The ESG investment momentum has run up against energy supply disruptions since the Russian invasion of Ukraine. As shareholders at the biggest energy companies are asked to vote—again—on various climate resolutions, many investors continue to call for more transparent and detailed plans for how firms intend to align with the Paris Agreement goals. Others, such as the world’s top asset manager, BlackRock, expect to support fewer shareholder proposals this AGM season compared to 2021 as it finds that climate-related shareholder proposals have become unduly more prescriptive and micromanaging.
Sure, large institutional investors are not abandoning the ESG trend or insistence that companies need to be prepared to change as the energy transition progresses. But some, including BlackRock, acknowledge the current energy market pressures and the need for investment in both traditional and renewable energy sources.
Fund managers want companies to double down on the energy transition, which has become an even more urgent topic of conversation after the Russian war in Ukraine and Europe’s subsequent struggles to cut—and ultimately eliminate—its dependence on Russian fossil fuels.
Yet, energy security and economic stability in the short term appear to override the longer-term drive to accelerate the transition toward green energy sources.
Investors are also looking to shift their focus onto actual outcomes instead of on simplified ESG ratings that are based on policy statements.
BlackRock: Investment In Both Traditional And Renewable Energy Needed BlackRock said in early May that “many of the climate-related shareholder proposals coming to a vote in 2022 are more prescriptive or constraining on companies and may not promote long-term shareholder value.”
“Importantly, in the context of voting on shareholder proposals regarding climate-related risk, companies face particular challenges in the near term, given under-investment in both traditional and renewable energy, exacerbated by current geo-political tensions,” BlackRock Investment Stewardship (BIS) said.
“This set of dynamics will — at least in the short- and medium-term — drive a need for companies that invest in both traditional and renewable sources of energy and we believe the companies that do that effectively will produce attractive returns for our clients.”
That’s why BlackRock is likely to back proportionately fewer climate-related resolutions this proxy season than in 2021, as it does not consider them to be consistent with its clients’ long-term financial interests, the asset manager said.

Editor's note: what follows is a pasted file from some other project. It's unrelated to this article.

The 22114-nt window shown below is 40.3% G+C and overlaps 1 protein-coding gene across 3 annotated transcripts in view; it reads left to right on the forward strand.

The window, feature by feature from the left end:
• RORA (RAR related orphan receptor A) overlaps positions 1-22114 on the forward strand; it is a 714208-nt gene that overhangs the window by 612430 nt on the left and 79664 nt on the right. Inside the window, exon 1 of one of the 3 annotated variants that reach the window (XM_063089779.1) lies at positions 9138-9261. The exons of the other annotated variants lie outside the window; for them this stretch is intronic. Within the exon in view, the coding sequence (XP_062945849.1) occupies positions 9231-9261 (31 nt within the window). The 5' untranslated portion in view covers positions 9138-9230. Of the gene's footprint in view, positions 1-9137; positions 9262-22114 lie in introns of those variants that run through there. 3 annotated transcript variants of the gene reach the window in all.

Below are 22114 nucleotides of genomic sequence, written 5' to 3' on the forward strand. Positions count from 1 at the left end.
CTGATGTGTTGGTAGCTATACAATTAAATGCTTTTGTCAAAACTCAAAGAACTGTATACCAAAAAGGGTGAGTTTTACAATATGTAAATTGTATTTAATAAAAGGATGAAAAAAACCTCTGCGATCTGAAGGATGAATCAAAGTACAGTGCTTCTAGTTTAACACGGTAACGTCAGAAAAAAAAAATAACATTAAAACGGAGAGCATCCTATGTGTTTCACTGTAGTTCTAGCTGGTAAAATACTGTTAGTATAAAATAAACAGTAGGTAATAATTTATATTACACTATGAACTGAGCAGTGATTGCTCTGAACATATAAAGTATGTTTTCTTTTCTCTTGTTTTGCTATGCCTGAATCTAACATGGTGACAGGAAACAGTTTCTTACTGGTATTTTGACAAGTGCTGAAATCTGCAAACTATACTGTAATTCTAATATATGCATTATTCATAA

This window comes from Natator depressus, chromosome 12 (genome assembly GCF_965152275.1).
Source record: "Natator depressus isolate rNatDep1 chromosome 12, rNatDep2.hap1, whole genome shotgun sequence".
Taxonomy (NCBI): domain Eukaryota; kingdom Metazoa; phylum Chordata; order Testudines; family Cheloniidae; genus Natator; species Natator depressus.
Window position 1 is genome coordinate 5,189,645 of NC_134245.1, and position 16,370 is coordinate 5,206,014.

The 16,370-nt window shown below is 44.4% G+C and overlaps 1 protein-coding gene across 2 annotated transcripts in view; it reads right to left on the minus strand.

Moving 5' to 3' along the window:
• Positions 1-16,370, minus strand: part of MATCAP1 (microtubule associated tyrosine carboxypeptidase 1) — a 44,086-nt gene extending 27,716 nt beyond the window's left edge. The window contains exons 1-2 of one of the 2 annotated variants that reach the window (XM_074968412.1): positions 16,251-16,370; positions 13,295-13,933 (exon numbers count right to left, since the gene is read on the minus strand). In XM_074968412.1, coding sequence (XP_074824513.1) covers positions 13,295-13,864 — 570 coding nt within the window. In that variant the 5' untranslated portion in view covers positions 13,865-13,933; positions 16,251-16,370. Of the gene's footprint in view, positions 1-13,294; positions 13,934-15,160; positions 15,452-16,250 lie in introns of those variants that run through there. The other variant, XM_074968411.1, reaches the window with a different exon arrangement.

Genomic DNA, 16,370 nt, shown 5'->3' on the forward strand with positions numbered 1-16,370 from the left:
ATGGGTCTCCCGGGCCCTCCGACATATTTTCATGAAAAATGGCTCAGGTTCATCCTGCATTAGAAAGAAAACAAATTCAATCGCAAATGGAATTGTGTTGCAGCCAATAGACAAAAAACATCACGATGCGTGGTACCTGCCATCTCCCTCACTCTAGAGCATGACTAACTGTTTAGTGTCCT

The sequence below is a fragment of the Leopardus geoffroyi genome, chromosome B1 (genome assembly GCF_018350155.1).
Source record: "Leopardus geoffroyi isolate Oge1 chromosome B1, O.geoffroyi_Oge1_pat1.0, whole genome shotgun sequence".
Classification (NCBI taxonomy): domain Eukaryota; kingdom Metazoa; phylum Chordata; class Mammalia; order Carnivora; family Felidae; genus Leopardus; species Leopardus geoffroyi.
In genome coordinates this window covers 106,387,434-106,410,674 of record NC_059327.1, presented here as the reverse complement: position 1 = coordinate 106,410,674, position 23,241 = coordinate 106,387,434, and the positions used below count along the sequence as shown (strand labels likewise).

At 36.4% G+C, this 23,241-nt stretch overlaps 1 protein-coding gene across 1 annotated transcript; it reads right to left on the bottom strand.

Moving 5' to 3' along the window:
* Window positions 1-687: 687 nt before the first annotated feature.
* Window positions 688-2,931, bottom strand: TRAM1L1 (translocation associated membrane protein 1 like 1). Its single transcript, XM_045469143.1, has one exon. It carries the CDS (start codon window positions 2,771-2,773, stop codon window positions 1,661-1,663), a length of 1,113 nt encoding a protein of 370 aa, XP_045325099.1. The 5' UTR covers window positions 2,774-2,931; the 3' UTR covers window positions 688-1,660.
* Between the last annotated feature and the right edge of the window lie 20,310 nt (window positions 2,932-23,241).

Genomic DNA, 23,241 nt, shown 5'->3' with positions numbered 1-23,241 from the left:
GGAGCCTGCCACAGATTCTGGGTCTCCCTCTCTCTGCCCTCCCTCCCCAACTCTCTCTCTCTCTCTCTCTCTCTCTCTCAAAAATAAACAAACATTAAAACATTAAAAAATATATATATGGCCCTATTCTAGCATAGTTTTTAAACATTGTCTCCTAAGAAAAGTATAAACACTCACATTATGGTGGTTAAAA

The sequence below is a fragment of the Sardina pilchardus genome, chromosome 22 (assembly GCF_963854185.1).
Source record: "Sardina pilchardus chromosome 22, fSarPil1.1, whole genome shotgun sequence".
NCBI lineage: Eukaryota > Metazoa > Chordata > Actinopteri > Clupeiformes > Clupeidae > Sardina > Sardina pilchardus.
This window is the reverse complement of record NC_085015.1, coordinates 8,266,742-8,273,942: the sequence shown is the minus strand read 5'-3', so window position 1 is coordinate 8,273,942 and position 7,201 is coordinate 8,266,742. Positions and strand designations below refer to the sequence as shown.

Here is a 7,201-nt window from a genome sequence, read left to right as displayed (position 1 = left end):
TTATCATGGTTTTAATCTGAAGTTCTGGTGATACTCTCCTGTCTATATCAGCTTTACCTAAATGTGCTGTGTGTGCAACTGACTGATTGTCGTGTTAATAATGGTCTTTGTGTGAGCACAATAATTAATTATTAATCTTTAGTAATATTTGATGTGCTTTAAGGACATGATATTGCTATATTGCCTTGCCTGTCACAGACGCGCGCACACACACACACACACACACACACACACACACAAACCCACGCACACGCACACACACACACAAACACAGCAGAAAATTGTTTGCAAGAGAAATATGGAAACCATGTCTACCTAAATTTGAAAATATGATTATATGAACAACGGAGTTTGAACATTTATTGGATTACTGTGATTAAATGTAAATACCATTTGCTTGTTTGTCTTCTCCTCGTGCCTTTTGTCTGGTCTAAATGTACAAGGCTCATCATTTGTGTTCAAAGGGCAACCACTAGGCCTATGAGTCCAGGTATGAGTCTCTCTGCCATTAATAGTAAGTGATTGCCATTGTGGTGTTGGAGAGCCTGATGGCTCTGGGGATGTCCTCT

Doubling Down On Energy Transition
Still, investors are not backing down on seeking active engagement with companies and demanding detailed, credible energy-transition plans.
“The way out of the situation we currently find ourselves in is not to abandon the energy transition but to double down,” Nick Stansbury, head of climate solutions at the UK’s largest fund manager, Legal & General Investment Management (LGIM), told the Financial Times.
Last month, LGIM said in its ‘Active Ownership’ report for 2021 that “We believe voting against a company is a powerful tool to express our views and concerns on key thematic issues such as climate change and diversity, as part of our ‘engagement with consequences’ approach.”
LGIM welcomed in its report “positive steps” taken by ExxonMobil to commit to net-zero emissions for operated assets by 2050, as well as BP’s strengthened climate targets announced in February 2022.
“We engaged with BP’s senior executives on six occasions in 2021 as they develop their climate transition strategy to ensure alignment with Paris goals. Following constructive engagements with the company, we were pleased to learn about the recent strengthening of BP’s climate targets, announced in a press release on 8 February 2022, together with the commitment to become a net-zero company by 2050 – an ambition we expect to be shared across the oil and gas sector as we aim to progress towards a low-carbon economy.”
Change Of Focus
Investors are also increasingly looking to affect change in the companies they are invested in, rather than just picking firms with the best ESG scores on paper.
“What do ESG scores tell us about anything?” Ben Caldecott, director of the UK Centre for Greening Finance and Investment, told FT. “They are mainly measuring processes and policies — if a company has a policy in place against deforestation it will get a good score, even if it is deforesting.”
Others are shifting focus to the industries that use the energy produced by oil and gas companies. For example, the Church of England Pensions Board said earlier this month that after co-leading the investor process to establish the first Net Zero Standard for the oil and gas sector, it is shifting focus this year to industry sectors.
“This will see the Board step down from leading engagement with Shell and begin co-leading engagement with Europe’s largest car manufacturers, BMW, Mercedes-Benz, Renault, and Volkswagen,” the board said.
“If the demand for energy doesn’t change, those companies that are supplying it won’t change. We have developed an exacting global net zero standard for the oil and gas sector, which companies that wish to retain their social license can implement. Ultimately those same companies’ ability to deliver on their targets will largely be shaped by a change in demand for oil and gas from sectors like autos, aviation and shipping” said Adam Matthews, Chief Responsible Investment Officer at the Church of England Pensions Board.
However, with energy security concerns front and center and governments prioritizing energy supply in the biggest energy market shock in decades, demand for oil and gas is set to rise in the short term, while chronic underinvestment would plague supply in the medium term.